The deadline for extending Marcus Smart is about to pass and reports are that it won’t get done, so here are the options going forward. The team will likely not discuss the terms on a future contract during the season.
This seems unlikely, unless the team has simply decided that Kyrie Irving is the future and they don’t want to invest heavily in another guard. Smart won’t have a ton of trade value unless he excels in the early season, but as a 23 year old mid-sized expiring contract entering RFA with a history of playing at an acceptably high level, every team could find some reason to want to move for him.
While I don’t expect an open dialogue during the season, the team can speak with Smart’s camp all year and will seriously engage as soon as the season ends. We’ve seen in the past with players like Avery Bradley and Jae Crowder that they’re willing to let the player reach restricted free agency but then come to terms before they truly hit the market. This seems the most likely way for this to play out.
Match an Offer Sheet
If he does make it to the point of speaking to other teams he could find a tough market. If he has a breakout season the Celtics would be looking to tie him down quickly so the situation where he’s soliciting offers is more likely one where he has a good-but-not-great year. The market will be tough for players like that, and looks particularly difficult for point guards, so the offers he gets will depend largely on how the early unrestricted free agency period goes. If a rebuilding team without a long-term PG solution finds themselves with free cap space, they could offer it to Smart. If not, I would look at a competitive team with the full MLE to gauge his interest. The Celtics would be happy to have him back at that number, I think.
The problem with matching a mid-sized contract is getting a mid-sized contract offer. Teams aren’t too excited to tie up their MLE or a useful sized slice of cap room on a player they expect to be matched. That can give the incumbent team quite a lot of leverage. That sometimes ends with a re-signing late in the offseason, like whichever Plumlee ended up back in Denver. The threat of accepting the qualifying offer sometimes makes these deal more “fair” or player friendly than expected, if the situation gets this far.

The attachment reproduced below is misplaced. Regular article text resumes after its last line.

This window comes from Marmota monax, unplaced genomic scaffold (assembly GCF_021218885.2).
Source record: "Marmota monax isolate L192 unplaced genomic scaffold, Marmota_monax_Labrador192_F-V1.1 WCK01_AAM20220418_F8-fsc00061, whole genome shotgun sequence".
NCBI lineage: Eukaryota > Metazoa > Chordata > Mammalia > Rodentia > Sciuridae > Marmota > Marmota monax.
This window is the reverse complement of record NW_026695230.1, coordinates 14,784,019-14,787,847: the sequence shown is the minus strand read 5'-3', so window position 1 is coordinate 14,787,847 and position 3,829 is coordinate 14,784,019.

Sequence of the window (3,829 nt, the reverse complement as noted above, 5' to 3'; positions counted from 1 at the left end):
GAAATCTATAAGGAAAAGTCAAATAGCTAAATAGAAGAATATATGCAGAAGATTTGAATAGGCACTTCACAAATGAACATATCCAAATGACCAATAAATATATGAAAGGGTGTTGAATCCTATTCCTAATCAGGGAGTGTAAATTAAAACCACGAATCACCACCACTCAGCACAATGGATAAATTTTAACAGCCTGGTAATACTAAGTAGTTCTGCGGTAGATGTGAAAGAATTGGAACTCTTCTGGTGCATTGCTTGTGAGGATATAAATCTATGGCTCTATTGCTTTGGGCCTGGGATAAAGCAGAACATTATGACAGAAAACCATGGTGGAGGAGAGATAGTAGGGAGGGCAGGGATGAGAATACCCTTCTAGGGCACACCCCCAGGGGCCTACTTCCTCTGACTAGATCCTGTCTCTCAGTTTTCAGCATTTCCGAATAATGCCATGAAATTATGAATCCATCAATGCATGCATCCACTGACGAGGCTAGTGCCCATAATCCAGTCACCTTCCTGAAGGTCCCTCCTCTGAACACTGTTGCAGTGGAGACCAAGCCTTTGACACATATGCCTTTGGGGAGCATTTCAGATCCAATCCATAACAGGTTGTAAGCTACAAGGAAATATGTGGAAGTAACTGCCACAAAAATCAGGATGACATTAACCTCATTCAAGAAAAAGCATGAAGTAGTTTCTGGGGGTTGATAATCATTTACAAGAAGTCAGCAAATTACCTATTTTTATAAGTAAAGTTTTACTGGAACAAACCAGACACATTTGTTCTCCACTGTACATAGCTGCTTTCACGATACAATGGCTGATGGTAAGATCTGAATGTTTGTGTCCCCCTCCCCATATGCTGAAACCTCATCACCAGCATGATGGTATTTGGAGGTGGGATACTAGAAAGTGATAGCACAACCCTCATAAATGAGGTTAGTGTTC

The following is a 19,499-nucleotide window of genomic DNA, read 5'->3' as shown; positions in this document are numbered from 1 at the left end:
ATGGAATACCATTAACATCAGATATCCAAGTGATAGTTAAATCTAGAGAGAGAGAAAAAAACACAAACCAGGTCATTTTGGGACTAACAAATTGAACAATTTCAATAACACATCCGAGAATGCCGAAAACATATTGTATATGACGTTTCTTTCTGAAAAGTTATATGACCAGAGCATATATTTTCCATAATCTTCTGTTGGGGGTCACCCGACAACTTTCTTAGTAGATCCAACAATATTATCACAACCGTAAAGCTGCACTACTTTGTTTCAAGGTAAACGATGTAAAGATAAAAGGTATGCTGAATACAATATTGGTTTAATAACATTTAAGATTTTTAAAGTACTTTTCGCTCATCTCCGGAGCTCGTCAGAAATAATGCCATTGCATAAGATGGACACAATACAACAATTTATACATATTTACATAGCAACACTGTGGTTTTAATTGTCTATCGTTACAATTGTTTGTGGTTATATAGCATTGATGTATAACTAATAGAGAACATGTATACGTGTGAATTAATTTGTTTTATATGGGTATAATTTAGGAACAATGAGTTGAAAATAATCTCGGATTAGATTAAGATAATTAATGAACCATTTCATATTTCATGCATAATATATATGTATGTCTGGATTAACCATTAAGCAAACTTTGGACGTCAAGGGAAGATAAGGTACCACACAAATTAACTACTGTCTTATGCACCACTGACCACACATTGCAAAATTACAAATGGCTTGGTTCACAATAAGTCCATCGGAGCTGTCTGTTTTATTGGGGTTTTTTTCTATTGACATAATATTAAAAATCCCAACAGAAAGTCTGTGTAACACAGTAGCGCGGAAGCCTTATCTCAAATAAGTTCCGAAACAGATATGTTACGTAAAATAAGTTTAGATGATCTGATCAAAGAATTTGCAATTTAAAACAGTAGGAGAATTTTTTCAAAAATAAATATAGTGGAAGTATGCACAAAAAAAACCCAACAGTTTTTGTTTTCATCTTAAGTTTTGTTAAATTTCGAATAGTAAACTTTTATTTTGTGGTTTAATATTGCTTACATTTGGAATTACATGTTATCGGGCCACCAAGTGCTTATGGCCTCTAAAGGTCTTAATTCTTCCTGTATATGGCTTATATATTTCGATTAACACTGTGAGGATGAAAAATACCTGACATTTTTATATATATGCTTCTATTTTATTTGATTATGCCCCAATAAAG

To make Smart restricted, the Celtics have to first offer him a one year $6M contract. That offer stays on the table until the player signs a deal with someone, or October 1 (unless the team chooses to extend it). Taking the qualifying offer would be a tough pill to swallow and it can poison the future relationship between he team and player. However, it does happen to someone just about every year, and with league-wide cap sheets looking like they’ll be more player friendly in 2019 than 2018 we can’t rule it out.
Lost in Free Agency
Just because a player is restricted doesn’t necessarily mean he’s coming back. If Marcus has a good season and any single team with cap space sees a player they want to invest in it could get ugly. The Celtics have a long-term tax dilemma with three high-priced stars and multiple high-upside (skill and $ wise) young players. Even if they think Irving and Smart is their backcourt for the long haul, can the team invest half the salary cap in just those two? If a strong season leads to a $20M/year offer that would be the decision put to the front office.
Lost Due to Injury/Performance
No one ever wants this, but not coming to terms on an agreement does expose Marcus to some risk. A catastrophic injury or very poor season could leave him out in the contract cold, without even a qualifying offer. It’s hard to see that happening today, but sometimes bad luck strikes.
The sign-and-trade market largely disappeared over the past few years with abundant cap space making the deals unnecessary. As space dries up, these come back into play. Marcus’s skills could appeal to a lot of good teams who are unlikely to have space. If the Celtics decide that they can’t make the long-term investment in Smart after a strong season, they could look to recoup some lost value by helping him get to a good team instead of a poor one with cap room. The Celtics wouldn’t get much in this scenario, but a player with one more year on their deal (to match money) and a middling pick isn’t out of the question.
Before the Kyrie trade I pegged the mid-point in Smart extension talks at 4/$56M, but did not think that Boston would get particularly close to that or that they would reach an agreement. Following the acquisition of Irving I thought the odds went down even further as the “upside” position for the Celtics signing Smart, not retaining Isaiah, and then installing Smart as the starting PG in 2018-19 went away.
Where this goes from here depends primarily on how Marcus performs this season, of course. If he stays healthy and follows a reasonable upward trend for a PG his age, I would guess that he sticks with the team through the season and then re-signs early in July for an amount moderately above the MLE.To get as much as he probably wants would take a breakout season to convince one of the few teams with cap space to invest in him, hold onto their space through unrestricted free agency, and risk tying it up only to watch Boston match. The Celtics hold a strong hand, but it’s within Smart’s power to play well enough to change that.